April 16, 2018
Oh, another right-wing world leader under assault.
President Trump and Japanese Prime Minister Shinzo Abe will have something new to bond over when they meet at Trump’s Mar-a-Lago resort in Florida on Tuesday: how to weather a storm of relentless political onslaughts.
Both are embroiled in controversies surrounding dodgy financial deals, but while Trump’s poll numbers are holding up, Abe’s have plummeted to record lows.
The Japanese leader is flailing so badly that former prime minister Junichiro Koizumi has suggested that he should stand down at the end of June to avoid tainting the entire Liberal Democratic Party.
“When the current Diet term ends, that would be a good time for Abe to resign. No third term for him as the party president,” Koizumi, who was prime minister from 2001 to 2006, said in an interview published by the weekly magazine Aera on Monday.
The current session in Japan’s Diet, or parliament, will end June 20.
Yes, even their parliament is called “Diet.”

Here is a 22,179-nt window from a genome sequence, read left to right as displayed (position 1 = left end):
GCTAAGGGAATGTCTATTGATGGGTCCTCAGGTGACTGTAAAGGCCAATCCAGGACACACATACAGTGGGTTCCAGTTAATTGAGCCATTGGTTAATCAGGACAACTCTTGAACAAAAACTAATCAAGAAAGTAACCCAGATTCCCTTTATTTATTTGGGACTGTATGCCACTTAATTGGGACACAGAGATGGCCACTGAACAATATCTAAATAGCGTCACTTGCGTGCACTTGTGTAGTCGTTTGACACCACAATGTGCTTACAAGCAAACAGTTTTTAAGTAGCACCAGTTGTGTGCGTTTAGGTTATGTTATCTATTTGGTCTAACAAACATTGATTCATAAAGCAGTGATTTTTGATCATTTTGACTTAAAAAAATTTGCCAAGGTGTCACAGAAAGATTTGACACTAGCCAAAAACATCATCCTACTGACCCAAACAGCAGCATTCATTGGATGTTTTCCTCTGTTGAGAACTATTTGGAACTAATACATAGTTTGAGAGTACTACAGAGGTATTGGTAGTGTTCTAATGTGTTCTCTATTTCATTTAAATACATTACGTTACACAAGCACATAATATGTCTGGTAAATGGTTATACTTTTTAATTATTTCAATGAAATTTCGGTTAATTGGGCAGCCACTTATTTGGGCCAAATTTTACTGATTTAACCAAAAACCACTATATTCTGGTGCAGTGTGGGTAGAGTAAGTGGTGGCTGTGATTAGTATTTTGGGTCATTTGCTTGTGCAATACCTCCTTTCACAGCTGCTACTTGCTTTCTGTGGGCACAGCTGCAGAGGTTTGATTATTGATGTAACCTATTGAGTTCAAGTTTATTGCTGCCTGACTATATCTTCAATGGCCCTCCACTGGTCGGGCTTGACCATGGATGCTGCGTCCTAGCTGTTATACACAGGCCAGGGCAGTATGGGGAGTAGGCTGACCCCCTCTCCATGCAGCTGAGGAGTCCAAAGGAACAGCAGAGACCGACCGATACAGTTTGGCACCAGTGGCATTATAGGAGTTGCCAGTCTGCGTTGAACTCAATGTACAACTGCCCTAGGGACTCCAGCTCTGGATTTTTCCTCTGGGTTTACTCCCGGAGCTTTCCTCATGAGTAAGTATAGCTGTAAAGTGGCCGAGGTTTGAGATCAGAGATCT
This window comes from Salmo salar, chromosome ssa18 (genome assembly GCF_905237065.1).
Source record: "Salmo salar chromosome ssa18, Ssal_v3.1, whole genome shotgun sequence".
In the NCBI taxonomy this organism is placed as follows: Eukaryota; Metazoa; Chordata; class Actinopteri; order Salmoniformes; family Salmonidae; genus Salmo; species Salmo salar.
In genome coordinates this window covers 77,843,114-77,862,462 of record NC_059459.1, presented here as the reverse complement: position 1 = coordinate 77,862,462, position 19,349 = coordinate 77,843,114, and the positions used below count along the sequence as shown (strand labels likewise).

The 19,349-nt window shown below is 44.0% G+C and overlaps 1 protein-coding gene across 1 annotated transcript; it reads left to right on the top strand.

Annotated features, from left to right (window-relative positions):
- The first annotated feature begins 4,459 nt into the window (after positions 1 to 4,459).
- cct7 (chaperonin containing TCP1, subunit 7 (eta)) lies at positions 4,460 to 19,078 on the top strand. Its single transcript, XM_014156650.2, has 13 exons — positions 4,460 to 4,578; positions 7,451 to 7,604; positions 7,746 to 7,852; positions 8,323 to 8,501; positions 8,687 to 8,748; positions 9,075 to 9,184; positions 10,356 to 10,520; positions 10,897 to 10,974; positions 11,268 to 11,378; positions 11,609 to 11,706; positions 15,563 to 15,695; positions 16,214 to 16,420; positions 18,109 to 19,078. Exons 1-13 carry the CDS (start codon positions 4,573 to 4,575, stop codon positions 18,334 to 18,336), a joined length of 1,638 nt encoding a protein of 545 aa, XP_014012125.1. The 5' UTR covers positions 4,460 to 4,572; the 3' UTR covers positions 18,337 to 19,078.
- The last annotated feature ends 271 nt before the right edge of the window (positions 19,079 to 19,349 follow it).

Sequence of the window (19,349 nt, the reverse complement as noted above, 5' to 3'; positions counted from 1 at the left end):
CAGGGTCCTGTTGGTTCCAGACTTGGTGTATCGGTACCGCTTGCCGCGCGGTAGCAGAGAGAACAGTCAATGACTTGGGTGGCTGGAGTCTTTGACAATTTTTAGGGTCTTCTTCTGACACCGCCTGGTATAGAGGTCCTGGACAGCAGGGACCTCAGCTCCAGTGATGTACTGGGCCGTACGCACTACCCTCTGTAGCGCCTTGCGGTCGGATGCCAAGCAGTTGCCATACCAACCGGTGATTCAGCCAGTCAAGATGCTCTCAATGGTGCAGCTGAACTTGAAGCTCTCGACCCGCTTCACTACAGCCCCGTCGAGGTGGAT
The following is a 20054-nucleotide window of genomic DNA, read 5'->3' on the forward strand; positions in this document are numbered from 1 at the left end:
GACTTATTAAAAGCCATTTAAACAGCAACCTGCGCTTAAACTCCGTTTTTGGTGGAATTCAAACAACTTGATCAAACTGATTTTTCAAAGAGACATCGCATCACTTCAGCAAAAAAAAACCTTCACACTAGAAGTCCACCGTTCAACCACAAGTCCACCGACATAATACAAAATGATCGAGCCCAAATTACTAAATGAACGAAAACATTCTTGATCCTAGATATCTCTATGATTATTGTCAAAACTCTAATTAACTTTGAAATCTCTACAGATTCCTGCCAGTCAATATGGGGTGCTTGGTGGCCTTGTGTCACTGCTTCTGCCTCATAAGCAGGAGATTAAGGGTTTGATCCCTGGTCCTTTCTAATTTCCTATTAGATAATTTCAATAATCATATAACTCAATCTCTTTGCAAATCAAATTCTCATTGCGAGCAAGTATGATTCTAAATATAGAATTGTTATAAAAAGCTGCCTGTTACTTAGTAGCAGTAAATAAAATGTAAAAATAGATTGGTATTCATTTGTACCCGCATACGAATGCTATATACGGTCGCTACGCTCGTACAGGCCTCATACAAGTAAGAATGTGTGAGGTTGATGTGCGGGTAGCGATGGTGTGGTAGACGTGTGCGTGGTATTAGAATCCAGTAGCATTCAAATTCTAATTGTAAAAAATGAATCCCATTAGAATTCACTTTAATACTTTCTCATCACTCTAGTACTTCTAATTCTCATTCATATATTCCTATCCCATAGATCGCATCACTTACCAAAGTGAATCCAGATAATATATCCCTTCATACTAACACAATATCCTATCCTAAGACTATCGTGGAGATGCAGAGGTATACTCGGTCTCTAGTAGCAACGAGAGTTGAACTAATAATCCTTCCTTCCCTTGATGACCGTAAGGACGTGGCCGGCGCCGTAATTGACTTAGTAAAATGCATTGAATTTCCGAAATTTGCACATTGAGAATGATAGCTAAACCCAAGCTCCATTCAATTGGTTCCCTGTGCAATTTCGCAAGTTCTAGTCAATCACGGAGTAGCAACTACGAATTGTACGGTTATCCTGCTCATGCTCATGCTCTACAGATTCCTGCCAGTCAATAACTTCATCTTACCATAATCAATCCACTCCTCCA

Their whole culture surrounds keeping fit.
The scandals percolating around Abe will affect next year’s Upper House election, the former prime minister said. “Candidates will get anxious if they have to go into an election with Abe.”
Polls published Monday showed Abe’s steadily tanking ratings have fallen further in recent days. One, from the Nippon News Network, put his approval rating at 26.7 percent, almost four points down from March and the first time it has fallen into the 20s since Abe returned as prime minister in 2012.
Other polls put Abe in the 30s, but this is a far cry from the support levels in the 60s he was receiving at the beginning of last year.
As many as 50,000 people protested outside the Diet over the weekend, calling Abe a liar and urging him to resign.
Abe was pushing to tear down a bunch of post-war legal traps that were keeping Japan down.
He was going to rebuild the military, which would allow the US military to move out of the country.
I’m not surprised to see him “embroidered with scandal.”
The scandals themselves are very run of the mill corruption accusations of various deals that have nothing to do with politics.
Who knows, maybe he did it. I don’t closely follow Japanese politics.
But it sure seems shady.